The end of the third term of the 2005-2006 session at University
College London saw Professor John Christopher Wells relinquish the
chair of phonetics previously occupied by A. C. Gimson, D. B. Fry and
initiated for the illustrious Daniel Jones.
Professor Wells was born on the 11th of March 1939 in Lancashire the
eldest son of a vicar who had moved up to that county from the
southeast of England. His mother was a teacher with a Leeds background.
He has described himself as "a northerner ... by birth and upbringing"
but even so he was sent south to a preparatory school and after that to
another boarding school, the "minor" public school, St John's at
Leatherhead in Surrey.
From there he proceeded to Trinity College Cambridge where he obtained
a degree in classics but found that he had acquired, notably under the
influence of the late John Trim (who had previously been a highly valued member
of Daniel Jones's staff at UCL), an abiding interest in linguistics and
especially phonetics. It was on Trim's recommendation that he was
accepted to work on a thesis for an M.A. on A study of the formants of the pure vowels of British English
(noteworthy enough to be quoted by A. C. Gimson in his Introduction to the Pronunciation of English
at the UCL Department of Phonetics for the next two years and remained
there ever afterwards energetically pouring out an inexhaustible series
of high-quality publications.
Immediately after completing his studies he was taken on as an Assistant Lecturer and began work on his doctoral thesis on Jamaican Pronunciation in London
(1973), though its progress was held up to some extent while he worked on his Esperanto Dictionary
(1969) and his collaboration with drama teacher Greta Colson to produce an excellent short book on Practical Phonetics
(1971). In 1970 he published a substantial article (over 20 pages)
'Local accents in England and Wales'. This proved to be the germ that
grew during the following dozen years into his magnum opus in which he
set himself to "bring together all [he] could find on the pronunciation
of English as a first language and present it in a unified framework".
This he did with signal success in the awesome three volumes (673 pages
plus tape) of Accents of English
(1982), a work very unlikely to be superseded for at least another generation.
His other most staggering achievement was to produce single-handedly in 1990 the Longman Pronunciation Dictionary
eclipsing anything of the kind written before. It incorporated in
effect a concise textbook on English pronunciation (including admirable
vowel diagrams). It dealt not only with the traditional
south-of-England type of accent but embodied northern and midland
educated usages as well as a record of General American pronunciations
superior to anything comparable in print even in the USA. It provided
numerous IPA transcriptions of original-language pronunciations of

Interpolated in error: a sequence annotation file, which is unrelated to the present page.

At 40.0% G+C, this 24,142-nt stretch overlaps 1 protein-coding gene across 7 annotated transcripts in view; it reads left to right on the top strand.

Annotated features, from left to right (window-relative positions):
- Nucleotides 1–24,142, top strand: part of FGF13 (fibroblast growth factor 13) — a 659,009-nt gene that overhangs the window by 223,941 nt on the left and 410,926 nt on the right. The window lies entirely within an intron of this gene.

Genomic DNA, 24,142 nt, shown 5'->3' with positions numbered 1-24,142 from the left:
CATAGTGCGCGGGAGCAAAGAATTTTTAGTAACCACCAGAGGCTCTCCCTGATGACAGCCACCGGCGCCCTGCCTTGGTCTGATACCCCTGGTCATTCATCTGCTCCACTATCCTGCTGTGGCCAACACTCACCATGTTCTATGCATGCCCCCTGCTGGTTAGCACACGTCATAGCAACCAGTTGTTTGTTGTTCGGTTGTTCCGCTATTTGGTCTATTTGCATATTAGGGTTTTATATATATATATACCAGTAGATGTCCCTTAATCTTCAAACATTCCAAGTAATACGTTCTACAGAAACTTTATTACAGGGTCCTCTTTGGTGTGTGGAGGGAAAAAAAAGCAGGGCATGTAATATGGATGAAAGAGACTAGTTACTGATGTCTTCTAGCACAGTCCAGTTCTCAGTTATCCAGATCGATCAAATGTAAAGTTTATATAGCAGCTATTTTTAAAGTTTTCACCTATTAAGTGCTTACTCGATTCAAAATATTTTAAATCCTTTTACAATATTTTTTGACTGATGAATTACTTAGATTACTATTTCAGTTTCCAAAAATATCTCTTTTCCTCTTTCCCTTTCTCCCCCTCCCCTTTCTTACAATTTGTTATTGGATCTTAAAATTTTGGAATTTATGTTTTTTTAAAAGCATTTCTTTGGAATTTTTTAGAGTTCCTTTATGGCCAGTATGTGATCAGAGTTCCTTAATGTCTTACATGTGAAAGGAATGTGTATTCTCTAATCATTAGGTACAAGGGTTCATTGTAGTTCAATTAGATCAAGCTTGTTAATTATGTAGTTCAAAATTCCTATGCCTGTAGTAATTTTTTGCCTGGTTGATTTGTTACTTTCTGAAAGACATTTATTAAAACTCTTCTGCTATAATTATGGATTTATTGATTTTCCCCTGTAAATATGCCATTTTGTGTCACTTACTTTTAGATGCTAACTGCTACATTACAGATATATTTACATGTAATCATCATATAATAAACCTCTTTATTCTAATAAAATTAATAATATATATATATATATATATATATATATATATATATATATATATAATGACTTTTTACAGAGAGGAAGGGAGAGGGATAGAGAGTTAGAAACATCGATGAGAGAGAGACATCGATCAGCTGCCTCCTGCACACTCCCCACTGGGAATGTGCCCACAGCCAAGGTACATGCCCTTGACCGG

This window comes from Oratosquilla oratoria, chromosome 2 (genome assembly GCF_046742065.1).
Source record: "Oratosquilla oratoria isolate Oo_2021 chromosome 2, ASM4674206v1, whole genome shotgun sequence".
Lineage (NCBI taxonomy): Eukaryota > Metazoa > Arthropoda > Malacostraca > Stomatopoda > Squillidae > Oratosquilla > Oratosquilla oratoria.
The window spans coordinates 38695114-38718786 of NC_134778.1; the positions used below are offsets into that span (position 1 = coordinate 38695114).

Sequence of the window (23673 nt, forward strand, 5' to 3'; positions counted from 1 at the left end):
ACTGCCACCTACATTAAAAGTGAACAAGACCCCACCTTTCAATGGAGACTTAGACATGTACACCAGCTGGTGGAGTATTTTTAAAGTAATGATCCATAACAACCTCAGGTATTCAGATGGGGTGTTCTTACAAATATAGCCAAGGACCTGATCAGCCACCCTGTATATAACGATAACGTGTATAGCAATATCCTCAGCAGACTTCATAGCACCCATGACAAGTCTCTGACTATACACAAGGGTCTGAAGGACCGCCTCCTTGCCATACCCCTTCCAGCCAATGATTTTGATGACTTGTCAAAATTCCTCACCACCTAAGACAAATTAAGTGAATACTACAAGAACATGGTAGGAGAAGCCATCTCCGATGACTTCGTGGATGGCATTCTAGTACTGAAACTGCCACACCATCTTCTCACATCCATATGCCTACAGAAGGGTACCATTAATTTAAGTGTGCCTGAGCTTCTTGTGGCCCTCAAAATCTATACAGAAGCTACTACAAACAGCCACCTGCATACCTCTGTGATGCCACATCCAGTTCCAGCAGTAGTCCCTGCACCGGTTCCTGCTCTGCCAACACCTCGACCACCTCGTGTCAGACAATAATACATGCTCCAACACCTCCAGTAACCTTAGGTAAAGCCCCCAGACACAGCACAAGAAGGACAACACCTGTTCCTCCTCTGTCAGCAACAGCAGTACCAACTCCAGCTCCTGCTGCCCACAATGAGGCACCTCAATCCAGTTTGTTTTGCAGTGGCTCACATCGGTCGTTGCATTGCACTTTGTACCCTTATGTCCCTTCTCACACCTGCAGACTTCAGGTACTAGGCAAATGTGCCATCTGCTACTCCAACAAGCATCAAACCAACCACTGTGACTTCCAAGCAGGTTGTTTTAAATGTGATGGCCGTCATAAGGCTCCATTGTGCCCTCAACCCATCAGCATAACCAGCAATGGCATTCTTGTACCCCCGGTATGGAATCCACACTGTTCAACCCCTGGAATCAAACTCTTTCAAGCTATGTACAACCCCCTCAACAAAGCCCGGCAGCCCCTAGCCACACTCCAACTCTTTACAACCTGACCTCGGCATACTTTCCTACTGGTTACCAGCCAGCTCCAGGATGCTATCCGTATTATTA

loanwords from over fifty foreign languages and opinion-poll-based
information on the pronunciation preferences of ultimately over two
thousand volunteer respondents to questionnaires illustrated in the
second edition of 2000 and the third edition of 2008 with
strikingly effective graphics. His substantial book (285 pages with
audio CD) English Intonation
appeared in 2006. It tackled head-on a wide range of knotty problems of
describing the prosodic features of British English particularly for
the benefit of the advanced EFL user. Once again he produced a far
better and more comprehensive treatment of his subject than any of his
predecessors in the field.
He has long been a major figure in the International Phonetic
Association having been its Secretary and editor of its Journal from
1971 to 1987, contributing to it articles, specimens, reviews etc, and
in 2003 being elected to the Association's Presidency. He has also
contributed frequently to a great variety of collections, journals and
dictionaries etc. He was president of the World Esperanto Association
from 1989 to 1995. He has been President of the (Simplified) Spelling
Society. Besides his admired teaching and lecturing in the Department
of Phonetics and Linguistics he directed from 1983 to 2006 the
University College Summer Courses in English Phonetics with the
greatest success in their history. Besides his work at UCL, where he
headed his department for a decade (1990-2000), he has travelled
worldwide to lecture and has made frequent radio broadcasts and
There are very many other possible illustrations of his tireless
productivity. One thing is certain: he hasn't sat back and rested on
his laurels since leaving the post in which he was for so long so
outstandingly successful. In particular he continued for seven years from March 2006 to maintain a
stream of stimulating comments and discussions in his daily Phonetic
Blog, accessible in archive form via his homepage
since he relinquished it in April 2013.